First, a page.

The first thing you notice, as you walk into Carnegie Mellon University's Miller Gallery, is that this exhibit is big. On the first floor, there's a huge screen playing Steelers fan videos -- four videos at a time, in split-screen. There's also a gift shop and information desk, and if you ask the attendant whether he's weary of hearing "Here we go, Steelers," he grimaces and says, "Well, yeah."
Upstairs, you find a voluminous loft, every wall of which is covered with maps, pictures and artifacts. The floor-space is taken up with swaths of fake-grass and mini-bleachers. In the middle of the gallery, an entire shack has been built out of cheap lumber, and every inch is packed with Steelers memorabilia.
And yet, Whatever It Takes was assembled by only two people, CMU art professor Jon Rubin and gallery director Astria Suparak. They worked with a pair of assistants, but for the most part Rubin and Suparak conceived of and put together the installation themselves. They painted an entire wall with a mural of "Steeler Country," a world map that shows only countries with an ample number of Steelers bars. Such friendly nations -- like China, Brazil and most of Europe -- are painted in gold. Everywhere else, including oceans, is painted black.
"I've never been in a city where the sports culture was so dominant," says Rubin, who has lived in many places, including Oakland, Calif., Columbus, Ohio and his native Philadelphia. "It crosses all demographics. The popular culture of Pittsburgh is Steelers culture."
Rubin and Suparak brewed the idea for a Steelers-themed installation this past spring, and they have created the exhibit, piece by piece, throughout the summer. Rubin describes himself as an avid sports fan, while Suparak is "interested in the cultural phenomenon of sports." For example, she notes, "When you show up at [Pittsburgh International Airport], you're greeted by George Washington and Franco Harris.
"Sports fans are as active cultural producers as any other kind of hard-core fans," she adds. "Trekkies, for example."
Whatever It Takes is a good-humored exhibit, but Rubin and Suparak are determined to reflect Steelers fandom "without decontextualizing it." In other words -- document, but don't make fun. A wall of photographs shows Steelers tattoos, in all their range of colors and patterns. Some are straightforward logos, others picture busty women and Terrible Towels. But all of them are authentic.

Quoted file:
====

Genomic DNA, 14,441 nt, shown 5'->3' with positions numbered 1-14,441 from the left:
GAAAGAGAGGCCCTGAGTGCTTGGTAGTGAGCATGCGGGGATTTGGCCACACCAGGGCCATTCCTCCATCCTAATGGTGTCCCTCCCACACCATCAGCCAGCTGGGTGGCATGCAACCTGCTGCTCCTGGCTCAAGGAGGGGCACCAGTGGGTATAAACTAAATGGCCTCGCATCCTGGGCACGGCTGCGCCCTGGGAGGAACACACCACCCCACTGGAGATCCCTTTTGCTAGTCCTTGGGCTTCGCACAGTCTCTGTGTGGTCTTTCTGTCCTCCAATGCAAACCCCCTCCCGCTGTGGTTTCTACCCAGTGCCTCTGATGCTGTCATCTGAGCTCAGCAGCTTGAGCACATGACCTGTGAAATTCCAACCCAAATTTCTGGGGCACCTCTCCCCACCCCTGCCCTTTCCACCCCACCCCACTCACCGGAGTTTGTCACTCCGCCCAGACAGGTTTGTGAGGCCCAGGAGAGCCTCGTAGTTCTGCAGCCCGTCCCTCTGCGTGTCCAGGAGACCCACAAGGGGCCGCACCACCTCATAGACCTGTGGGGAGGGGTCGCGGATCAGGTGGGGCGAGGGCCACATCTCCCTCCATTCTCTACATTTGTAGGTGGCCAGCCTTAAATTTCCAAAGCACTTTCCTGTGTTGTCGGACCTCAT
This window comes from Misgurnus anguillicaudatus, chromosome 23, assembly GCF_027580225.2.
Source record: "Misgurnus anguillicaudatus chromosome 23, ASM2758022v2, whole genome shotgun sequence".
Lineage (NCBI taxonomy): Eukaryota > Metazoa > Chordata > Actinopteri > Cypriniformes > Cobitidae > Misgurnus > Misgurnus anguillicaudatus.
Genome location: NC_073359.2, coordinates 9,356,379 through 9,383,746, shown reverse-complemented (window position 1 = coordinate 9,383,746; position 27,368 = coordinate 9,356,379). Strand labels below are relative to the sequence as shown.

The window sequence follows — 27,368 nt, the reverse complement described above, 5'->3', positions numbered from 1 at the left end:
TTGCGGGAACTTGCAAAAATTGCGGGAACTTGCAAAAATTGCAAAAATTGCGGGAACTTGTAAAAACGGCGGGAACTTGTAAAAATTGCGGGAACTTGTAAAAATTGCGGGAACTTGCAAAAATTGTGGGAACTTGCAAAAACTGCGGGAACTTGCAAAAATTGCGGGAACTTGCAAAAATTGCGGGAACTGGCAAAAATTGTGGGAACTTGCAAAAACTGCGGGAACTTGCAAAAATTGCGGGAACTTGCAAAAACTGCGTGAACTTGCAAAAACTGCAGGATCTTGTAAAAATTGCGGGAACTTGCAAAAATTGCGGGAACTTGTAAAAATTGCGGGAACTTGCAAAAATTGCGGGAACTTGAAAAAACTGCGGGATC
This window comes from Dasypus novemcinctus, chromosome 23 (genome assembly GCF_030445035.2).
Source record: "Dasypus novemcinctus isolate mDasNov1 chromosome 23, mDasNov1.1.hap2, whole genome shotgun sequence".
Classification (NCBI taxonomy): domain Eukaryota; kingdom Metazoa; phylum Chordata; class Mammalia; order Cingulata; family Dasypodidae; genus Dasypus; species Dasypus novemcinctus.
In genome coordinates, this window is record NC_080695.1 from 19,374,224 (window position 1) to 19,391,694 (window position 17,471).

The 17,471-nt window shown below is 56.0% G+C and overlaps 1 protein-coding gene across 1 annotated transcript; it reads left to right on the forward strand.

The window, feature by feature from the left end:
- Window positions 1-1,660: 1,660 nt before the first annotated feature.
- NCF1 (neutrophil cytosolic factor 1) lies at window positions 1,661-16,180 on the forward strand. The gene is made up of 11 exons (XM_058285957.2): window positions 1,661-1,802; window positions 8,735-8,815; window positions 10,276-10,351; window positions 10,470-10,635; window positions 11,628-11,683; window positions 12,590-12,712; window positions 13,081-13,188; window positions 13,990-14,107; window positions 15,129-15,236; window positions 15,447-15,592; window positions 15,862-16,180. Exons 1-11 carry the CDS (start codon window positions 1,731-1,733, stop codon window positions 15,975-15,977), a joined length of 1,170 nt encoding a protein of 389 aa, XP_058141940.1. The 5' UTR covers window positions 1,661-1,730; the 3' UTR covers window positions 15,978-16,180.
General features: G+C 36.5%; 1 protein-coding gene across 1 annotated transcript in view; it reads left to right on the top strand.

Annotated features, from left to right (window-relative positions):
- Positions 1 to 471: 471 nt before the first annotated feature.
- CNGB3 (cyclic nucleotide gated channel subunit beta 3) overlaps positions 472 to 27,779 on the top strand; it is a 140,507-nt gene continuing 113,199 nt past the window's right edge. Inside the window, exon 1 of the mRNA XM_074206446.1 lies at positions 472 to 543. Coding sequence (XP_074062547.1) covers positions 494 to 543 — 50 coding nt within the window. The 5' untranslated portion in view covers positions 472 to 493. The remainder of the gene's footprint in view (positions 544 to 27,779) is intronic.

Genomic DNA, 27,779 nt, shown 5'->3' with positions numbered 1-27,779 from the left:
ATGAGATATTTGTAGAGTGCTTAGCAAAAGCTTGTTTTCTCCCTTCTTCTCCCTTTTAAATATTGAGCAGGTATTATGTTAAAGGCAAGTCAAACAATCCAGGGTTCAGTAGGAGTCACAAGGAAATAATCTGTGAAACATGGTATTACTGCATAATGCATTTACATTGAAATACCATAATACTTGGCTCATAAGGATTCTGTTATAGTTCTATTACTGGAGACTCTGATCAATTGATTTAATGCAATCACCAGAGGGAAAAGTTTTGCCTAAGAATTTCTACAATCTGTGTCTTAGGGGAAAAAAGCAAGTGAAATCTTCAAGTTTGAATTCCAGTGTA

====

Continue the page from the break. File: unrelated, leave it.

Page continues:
Rubin and Suparak carried out a surprising amount of legwork, soliciting photos and artifacts from notable Steelers fans around the globe. Most objects in the gallery are on loan, personally delivered by their owners. The curators distinguish their exhibit from a museum because the displays are temporary. "Museums have a collection," Rubin explains. "We're presenting a moment in time. We didn't want something static, things under glass."
Their exhibit's fan-crafted collections and costumes are astounding -- especially the army of figurines created from plastic -- but what's most remarkable about Whatever It Takes is its interactive element. Visitors can videotape themselves "catching" the "Immaculate Reception," as recreated in a full-size diorama. Or they can converse with the patrons at a Steelers bar in Rome, Italy, thanks to a webcam and live feed.
Such gestures are familiar to the curators. Rubin has executed such projects as the Waffle House, a functional diner in East Liberty that also films and broadcasts interviews with patrons. Prior to becoming director of the Miller Gallery, meanwhile, Suparak curated more than 300 shows around the world, working in a range of media.
Here, their goal is to attract not only students and culturati, but workaday Steelers fans as well. The curators expect their exhibit to evolve over time; the amount of paraphernalia will grow, fan-footage will be added. The installation is organic, reflecting the enthusiasm of the people who visit.
"I think the word's going to get out," says Rubin. "Not just to sports fans, but to people who are curious about culture in general."
Whatever It Takes continues through Jan. 30. Miller Gallery, CMU campus, Oakland. 412-268-3618 or millergallery.cfa.cmu.edu.